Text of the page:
% CD3+CD25+ Lymphs

Optimal Result: 4.9 - 25.9 %.

CD25 is the receptor for IL2 and is expressed on activated T cells, B cells, and macrophages. CD25 is expressed in certain types of B-cell lymphoma (hairy cell leukemia) and T-cell lymphoma (adult T-cell lymphoma/leukemia [ATLL]).

The interleukin-2 receptor is designated CD25. Originally isolated from T-lymphocytes, it is now known to be expressed on hairy cell leukemia and adult T-cell leukemia/lymphoma, classical Hodgkin lymphoma, and a subset of other peripheral T-cell lymphomas.

General information:

Lymphocytes in peripheral blood (circulation) are heterogeneous and can be broadly classified into T cells, B cells, and natural killer (NK) cells.

There are various subsets of each of these individual populations with specific cell-surface markers and function.

This assay provides absolute (cells/mcL) and relative (%) quantitation for the main categories of T cells, B cells, and NK cells, in addition to a total lymphocyte count (= CD45+).

- Each of these lymphocyte subpopulations have distinct effector and regulatory functions and are maintained in homeostasis under normal physiological conditions.

- Each of these lymphocyte subsets can be identified by a combination of one or more cell surface markers.

T-cell:

The CD3 antigen is a pan-T-cell marker, and T cells can be further divided into 2 broad categories, based on the expression of CD4 or CD8 coreceptors.

B cells:

B cells can be identified by expression of CD19.

NK cells: 

NK cells are typically identified by the coexpression of CD16 and CD56.

Summary:

Total T-cells (CD3+)

B-cells (CD3-/CD19+)

Natural killer (NK) cells (CD3-/CD56+CD16+)

Helper/inducer (CD3+/CD4+) T-cell subset

cytotoxic/suppressor (CD3+/CD8+) T-cell subset

Total CD45+ lymphocyte count

CD4:CD8 ratio

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The absolute counts of lymphocyte subsets are known to be influenced by a variety of biological factors, including hormones, the environment, and temperature. The studies on diurnal (circadian) variation in lymphocyte counts have demonstrated progressive increase in CD4 T-cell count throughout the day, while CD8 T cells and CD19+ B cells increase between 8:30 a.m. and noon with no change between noon and afternoon. NK-cell counts, on the other hand, are constant throughout the day.

Circadian variations in circulating T-cell counts have been shown to be negatively correlated with plasma cortisol concentration. In fact, cortisol and catecholamine concentrations control distribution and, therefore, numbers of naive versus effector CD4 and CD8 T cells.

It is generally accepted that lower CD4 T-cell counts are seen in the morning compared to the evening and during summer compared to winter. These data, therefore, indicate that timing and consistency in timing of blood collection is critical when serially monitoring patients for lymphocyte subsets.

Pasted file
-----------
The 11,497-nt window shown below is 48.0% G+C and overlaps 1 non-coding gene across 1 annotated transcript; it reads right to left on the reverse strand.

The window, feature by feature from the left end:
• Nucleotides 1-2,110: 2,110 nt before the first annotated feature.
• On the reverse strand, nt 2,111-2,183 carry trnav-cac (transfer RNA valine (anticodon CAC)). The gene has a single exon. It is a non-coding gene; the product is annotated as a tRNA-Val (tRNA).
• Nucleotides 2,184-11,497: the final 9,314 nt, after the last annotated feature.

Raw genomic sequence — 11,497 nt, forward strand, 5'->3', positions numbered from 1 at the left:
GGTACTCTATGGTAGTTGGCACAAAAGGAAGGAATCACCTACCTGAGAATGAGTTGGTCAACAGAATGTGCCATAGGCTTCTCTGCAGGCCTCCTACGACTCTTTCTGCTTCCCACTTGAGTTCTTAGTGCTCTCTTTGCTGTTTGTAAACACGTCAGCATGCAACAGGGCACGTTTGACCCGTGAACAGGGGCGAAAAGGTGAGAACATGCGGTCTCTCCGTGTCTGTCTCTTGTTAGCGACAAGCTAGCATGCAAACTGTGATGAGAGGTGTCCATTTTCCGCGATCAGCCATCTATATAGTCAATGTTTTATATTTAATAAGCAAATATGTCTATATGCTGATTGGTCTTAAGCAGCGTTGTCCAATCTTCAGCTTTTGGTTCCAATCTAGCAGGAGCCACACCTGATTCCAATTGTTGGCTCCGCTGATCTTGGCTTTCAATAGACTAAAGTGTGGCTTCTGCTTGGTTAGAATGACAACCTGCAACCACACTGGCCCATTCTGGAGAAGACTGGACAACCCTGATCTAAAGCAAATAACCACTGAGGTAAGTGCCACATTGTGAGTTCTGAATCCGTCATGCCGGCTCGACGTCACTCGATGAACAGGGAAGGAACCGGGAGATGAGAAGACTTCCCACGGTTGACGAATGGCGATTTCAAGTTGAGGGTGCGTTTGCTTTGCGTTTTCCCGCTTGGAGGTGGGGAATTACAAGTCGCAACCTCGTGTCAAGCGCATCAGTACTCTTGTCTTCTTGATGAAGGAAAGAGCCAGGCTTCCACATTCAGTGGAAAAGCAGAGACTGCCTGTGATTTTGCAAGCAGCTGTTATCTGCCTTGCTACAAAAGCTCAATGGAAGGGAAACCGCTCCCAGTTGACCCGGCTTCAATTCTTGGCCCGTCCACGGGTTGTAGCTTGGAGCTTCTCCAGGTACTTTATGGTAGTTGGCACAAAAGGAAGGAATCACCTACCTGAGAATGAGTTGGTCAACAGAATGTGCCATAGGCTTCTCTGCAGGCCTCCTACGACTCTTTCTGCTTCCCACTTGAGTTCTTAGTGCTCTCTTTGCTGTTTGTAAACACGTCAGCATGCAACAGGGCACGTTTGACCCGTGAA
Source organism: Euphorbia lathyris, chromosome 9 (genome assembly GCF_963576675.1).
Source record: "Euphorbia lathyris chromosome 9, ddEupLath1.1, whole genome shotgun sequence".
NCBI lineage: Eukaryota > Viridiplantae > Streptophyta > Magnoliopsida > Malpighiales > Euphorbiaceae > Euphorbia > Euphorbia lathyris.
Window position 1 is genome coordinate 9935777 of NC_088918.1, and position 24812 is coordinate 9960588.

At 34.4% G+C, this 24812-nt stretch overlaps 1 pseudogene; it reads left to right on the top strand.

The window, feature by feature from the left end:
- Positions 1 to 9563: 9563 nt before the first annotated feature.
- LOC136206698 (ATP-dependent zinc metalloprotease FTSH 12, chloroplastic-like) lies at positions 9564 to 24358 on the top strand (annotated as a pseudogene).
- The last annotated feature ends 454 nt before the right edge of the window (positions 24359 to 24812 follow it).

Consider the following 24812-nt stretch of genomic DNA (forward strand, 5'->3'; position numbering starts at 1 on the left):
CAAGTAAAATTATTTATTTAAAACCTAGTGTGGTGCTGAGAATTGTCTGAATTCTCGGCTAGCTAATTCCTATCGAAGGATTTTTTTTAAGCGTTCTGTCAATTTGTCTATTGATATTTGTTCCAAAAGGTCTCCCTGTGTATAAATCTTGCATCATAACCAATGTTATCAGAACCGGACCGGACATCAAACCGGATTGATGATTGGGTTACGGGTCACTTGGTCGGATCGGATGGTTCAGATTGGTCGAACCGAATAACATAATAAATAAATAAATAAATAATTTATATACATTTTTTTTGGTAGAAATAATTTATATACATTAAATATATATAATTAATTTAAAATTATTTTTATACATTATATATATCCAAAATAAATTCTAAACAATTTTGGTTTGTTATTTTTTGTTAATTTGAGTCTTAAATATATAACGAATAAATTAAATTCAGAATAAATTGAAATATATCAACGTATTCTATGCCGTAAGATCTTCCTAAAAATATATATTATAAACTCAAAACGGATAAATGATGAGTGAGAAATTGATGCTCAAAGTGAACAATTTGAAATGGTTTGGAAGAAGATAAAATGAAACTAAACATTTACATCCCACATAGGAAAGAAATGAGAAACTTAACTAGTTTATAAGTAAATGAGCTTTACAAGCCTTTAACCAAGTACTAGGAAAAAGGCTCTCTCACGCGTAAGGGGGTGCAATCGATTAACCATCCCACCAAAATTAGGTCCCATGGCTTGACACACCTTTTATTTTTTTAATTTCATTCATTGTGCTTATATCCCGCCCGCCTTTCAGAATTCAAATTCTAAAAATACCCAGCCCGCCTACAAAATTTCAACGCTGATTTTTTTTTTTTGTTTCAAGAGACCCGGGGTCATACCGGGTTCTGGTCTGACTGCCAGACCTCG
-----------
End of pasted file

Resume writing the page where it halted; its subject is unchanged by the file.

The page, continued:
Abnormalities in the number and percent of T (CD3, CD4, CD8), B (CD19), and NK (CD16+CD56) lymphocytes have been described in a number of different disease conditions.

In patients who are infected with HIV, the CD4 count is measured for AIDS diagnosis and for initiation of antiviral therapy. The progressive loss of CD4 T lymphocytes in patients infected with HIV is associated with increased infections and complications. The Public Health Service has recommended that all patients who are HIV-positive be tested every 3 to 6 months for the level of CD4 T lymphocytes.

Lymphocyte subset quantitation is also very useful in the evaluation of patients with primary immunodeficiencies of all ages, including follow-up for newborn screening for severe combined immunodeficiency and immune monitoring following immunosuppressive therapy for transplantation, autoimmunity, or any other relevant clinical condition where immunomodulatory treatment is used.

It is also helpful as a preliminary screening assay for gross quantitative anomalies in any lymphocyte subset, whether related to malignancies or infection.

The 2008 guidelines for diagnosis and treatment of Chronic Lymphocytic Leukemia (CLL) from the International Workshop on Chronic Lymphocytic Leukemia recommends changing the diagnostic criteria for CLL from an absolute lymphocyte count greater than 5 x 10(9)/L to a circulating B-cell count greater than 5 x 10(9)/L(8,9) previously defined in the 1996 National Cancer Institute (NCI) guidelines for CLL. This flow cytometric assay enables accurate quantitation of circulating B cells using a single platform technology with absolute quantitation through the use of flow cytometry beads.

Sources:

https://www.mayocliniclabs.com/test-catalog/Overview/9336#Clinical-and-Interpretive

https://www.cancer.gov/publications/dictionaries/cancer-terms/def/t-cell

https://www.rcpa.edu.au/Manuals/RCPA-Manual/Pathology-Tests/L/Lymphocyte-immunophenotyping

References:

Milioglou I, Kalaitzidou I, Ladomenou F. Interpretation of lymphocyte subset counts by the general pediatrician. Pediatr Int. 2019 Jan;61(1):16-22. doi: 10.1111/ped.13701. Epub 2018 Dec 10. PMID: 30248214.

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